The plenary sessions at the International Association for the Study of Pain’s 15th World Congress turned from research to clinical considerations with a talk from Nadine Attal, a neurologist and pain specialist at the Hôpital Ambroise Paré, Boulogne, France. Attal gave attendees an early look at proposed new guidelines for the treatment of neuropathic pain, based on an extensive review of current evidence by the IASP Neuropathic Pain Special Interest Group (NeuPSIG). In addition, she previewed a future where neuropathic pain patients will no longer be lumped together by etiology and treated for generic pain, but rather will be sorted by trans-etiological symptoms or signs and treated with rational therapies based on the underlying mechanisms of pain.
Neuropathic pain results from damage to the sensory nervous system and occurs in many diseases, from diabetic peripheral neuropathy to spinal cord injury and stroke. It is a major problem, affecting up to 7 percent of the population, and the hallmarks of spontaneous pain—allodynia and hyperalgesia—are among the most troubling symptoms for pain patients.
What is available to treat neuropathic pain? Right now, the major classes of drugs used are antidepressants, which seem to enhance inhibitory pain modulation systems; antiepileptics to decrease neuronal hyperexcitability in the spinal cord; and opioids for central neuropathic pain. Topical pain treatments such as the lidocaine patch or capsaicin patch are also available, and a new addition to the arsenal is botulinum toxin A.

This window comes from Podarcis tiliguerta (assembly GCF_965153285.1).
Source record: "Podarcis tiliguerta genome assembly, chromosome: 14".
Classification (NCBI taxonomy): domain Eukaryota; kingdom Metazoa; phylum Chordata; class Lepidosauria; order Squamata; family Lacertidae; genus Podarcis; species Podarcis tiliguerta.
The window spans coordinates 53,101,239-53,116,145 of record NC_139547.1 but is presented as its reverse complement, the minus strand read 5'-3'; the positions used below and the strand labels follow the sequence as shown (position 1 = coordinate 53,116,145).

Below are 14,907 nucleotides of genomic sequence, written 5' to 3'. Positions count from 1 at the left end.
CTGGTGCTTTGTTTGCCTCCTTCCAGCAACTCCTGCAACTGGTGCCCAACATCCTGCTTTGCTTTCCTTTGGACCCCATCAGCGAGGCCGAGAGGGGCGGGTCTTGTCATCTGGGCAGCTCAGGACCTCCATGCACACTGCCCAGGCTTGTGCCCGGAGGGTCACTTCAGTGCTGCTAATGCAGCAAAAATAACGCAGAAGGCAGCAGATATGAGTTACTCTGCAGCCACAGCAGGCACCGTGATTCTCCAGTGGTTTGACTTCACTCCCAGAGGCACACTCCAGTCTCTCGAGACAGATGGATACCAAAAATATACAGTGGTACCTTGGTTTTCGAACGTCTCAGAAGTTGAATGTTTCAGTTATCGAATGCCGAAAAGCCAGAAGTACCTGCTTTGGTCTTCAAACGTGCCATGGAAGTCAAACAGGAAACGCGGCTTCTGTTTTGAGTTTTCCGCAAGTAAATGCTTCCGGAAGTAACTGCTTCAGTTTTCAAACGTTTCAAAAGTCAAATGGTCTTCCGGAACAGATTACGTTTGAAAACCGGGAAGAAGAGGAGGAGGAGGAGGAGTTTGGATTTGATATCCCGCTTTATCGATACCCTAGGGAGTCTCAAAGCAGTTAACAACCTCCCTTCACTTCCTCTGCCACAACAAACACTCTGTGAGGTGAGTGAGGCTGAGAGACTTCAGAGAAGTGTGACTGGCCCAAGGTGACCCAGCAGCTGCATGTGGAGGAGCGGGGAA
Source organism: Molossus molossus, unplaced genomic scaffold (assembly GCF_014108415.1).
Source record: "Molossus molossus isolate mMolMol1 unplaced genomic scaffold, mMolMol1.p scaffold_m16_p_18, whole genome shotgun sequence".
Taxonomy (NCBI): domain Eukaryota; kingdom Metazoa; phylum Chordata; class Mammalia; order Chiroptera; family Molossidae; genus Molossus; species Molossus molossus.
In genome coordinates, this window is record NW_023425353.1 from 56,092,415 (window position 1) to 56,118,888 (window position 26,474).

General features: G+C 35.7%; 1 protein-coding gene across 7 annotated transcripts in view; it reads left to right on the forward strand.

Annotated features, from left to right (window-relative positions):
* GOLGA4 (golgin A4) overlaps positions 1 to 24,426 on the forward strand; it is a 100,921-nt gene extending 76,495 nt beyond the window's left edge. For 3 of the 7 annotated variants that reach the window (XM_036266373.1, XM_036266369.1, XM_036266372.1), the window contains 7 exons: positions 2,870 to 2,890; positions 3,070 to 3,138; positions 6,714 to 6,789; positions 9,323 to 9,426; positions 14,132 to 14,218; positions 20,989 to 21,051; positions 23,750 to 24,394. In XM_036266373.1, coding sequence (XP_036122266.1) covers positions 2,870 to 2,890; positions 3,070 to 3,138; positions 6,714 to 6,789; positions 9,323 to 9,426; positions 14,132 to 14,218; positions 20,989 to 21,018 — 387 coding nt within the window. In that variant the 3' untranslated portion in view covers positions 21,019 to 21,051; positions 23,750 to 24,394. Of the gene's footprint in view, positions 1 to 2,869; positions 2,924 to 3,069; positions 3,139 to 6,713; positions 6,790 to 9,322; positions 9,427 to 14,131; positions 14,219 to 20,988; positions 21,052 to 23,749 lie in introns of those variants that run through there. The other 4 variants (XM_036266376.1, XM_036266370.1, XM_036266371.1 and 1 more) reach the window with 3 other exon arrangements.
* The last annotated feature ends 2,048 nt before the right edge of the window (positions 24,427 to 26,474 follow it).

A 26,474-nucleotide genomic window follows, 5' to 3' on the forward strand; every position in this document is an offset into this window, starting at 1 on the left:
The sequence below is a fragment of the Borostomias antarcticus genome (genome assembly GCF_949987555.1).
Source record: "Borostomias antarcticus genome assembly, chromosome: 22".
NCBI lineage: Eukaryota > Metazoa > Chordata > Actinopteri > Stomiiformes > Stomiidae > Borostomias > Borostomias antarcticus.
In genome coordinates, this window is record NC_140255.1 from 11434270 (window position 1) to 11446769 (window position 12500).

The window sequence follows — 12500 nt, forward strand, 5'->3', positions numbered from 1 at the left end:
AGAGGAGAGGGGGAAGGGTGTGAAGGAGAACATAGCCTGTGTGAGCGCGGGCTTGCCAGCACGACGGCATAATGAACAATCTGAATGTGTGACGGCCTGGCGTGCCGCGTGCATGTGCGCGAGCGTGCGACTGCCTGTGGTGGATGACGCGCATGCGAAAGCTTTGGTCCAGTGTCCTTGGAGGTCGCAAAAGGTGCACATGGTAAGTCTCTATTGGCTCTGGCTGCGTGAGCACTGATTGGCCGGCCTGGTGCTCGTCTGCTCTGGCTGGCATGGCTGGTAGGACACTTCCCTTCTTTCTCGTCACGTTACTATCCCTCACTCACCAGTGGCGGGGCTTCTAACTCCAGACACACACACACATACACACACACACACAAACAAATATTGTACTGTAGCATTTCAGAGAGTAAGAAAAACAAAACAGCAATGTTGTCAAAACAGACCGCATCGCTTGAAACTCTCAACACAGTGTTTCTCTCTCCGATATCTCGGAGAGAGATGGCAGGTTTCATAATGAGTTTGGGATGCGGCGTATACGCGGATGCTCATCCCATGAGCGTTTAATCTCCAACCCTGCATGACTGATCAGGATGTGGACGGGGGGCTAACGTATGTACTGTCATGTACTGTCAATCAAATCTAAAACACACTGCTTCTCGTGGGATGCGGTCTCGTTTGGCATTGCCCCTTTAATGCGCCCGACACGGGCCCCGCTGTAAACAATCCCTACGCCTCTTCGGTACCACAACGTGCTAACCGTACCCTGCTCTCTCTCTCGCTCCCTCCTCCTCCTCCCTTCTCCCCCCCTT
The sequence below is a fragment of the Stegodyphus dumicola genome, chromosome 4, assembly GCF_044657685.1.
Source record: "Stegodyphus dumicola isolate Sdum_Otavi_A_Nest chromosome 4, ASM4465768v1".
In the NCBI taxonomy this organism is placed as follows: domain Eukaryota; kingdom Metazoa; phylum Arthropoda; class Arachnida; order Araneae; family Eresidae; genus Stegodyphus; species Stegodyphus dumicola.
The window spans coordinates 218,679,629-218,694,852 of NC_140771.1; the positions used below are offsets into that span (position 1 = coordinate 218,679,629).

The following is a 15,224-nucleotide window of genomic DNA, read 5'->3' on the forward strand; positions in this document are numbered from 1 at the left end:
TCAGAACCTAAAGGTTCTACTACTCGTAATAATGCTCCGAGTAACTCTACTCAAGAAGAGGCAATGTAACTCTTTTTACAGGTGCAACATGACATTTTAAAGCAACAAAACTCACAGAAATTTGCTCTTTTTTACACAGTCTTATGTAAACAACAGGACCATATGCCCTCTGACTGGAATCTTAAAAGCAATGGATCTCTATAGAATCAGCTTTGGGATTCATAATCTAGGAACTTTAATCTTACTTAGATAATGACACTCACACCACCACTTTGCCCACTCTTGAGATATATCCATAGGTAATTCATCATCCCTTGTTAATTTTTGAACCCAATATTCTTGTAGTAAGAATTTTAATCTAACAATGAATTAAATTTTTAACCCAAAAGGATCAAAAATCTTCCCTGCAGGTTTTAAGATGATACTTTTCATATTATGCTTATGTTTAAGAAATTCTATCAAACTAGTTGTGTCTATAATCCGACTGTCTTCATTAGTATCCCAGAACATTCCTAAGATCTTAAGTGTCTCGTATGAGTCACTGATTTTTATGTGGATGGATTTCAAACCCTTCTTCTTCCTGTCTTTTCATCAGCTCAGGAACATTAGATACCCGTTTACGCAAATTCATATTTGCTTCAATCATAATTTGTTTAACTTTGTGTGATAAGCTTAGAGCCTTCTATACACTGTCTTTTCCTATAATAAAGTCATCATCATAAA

Over the years, several clinical guidelines have been produced based on systematic reviews and meta-analyses of existing clinical trials for these drugs. But Attal said it was time for an update—the most recent guidelines are four or more years old (e.g., see Attal et al., 2010). Since then, there have been several large trials, new treatments, and advances in techniques for evaluating evidence, all of which prompted the new effort.
The new analysis was based on an extensive systematic review of clinical data using the GRADE (Grading of Recommendations Assessment, Development and Evaluation) methodology that considers the quality of the evidence from individual trials rather than lumping multiple trial outcomes together in a traditional meta-analysis. Importantly, the analysis included data from several unpublished trials. A total of 229 records were analyzed for effect size, tolerability and safety, and patient preferences, among other parameters.
The new recommendations suggest the currently used antiepileptics and antidepressants as first-line treatments. Second-line treatments include combinations of the first-line drugs, plus the opioid tramadol, and topical lidocaine or capsaicin. Third-line treatments include other opioids and, in some limited cases of peripheral neuropathic pain, botulinum toxin A. Overall, the group found not much evidence for the effects of cannabinoids.
Compared to earlier recommendations, the new guidelines downgrade the use of opioids other than tramadol. Topical capsaicin and botulinum toxin are new to the list. The complete data set has been submitted for publication.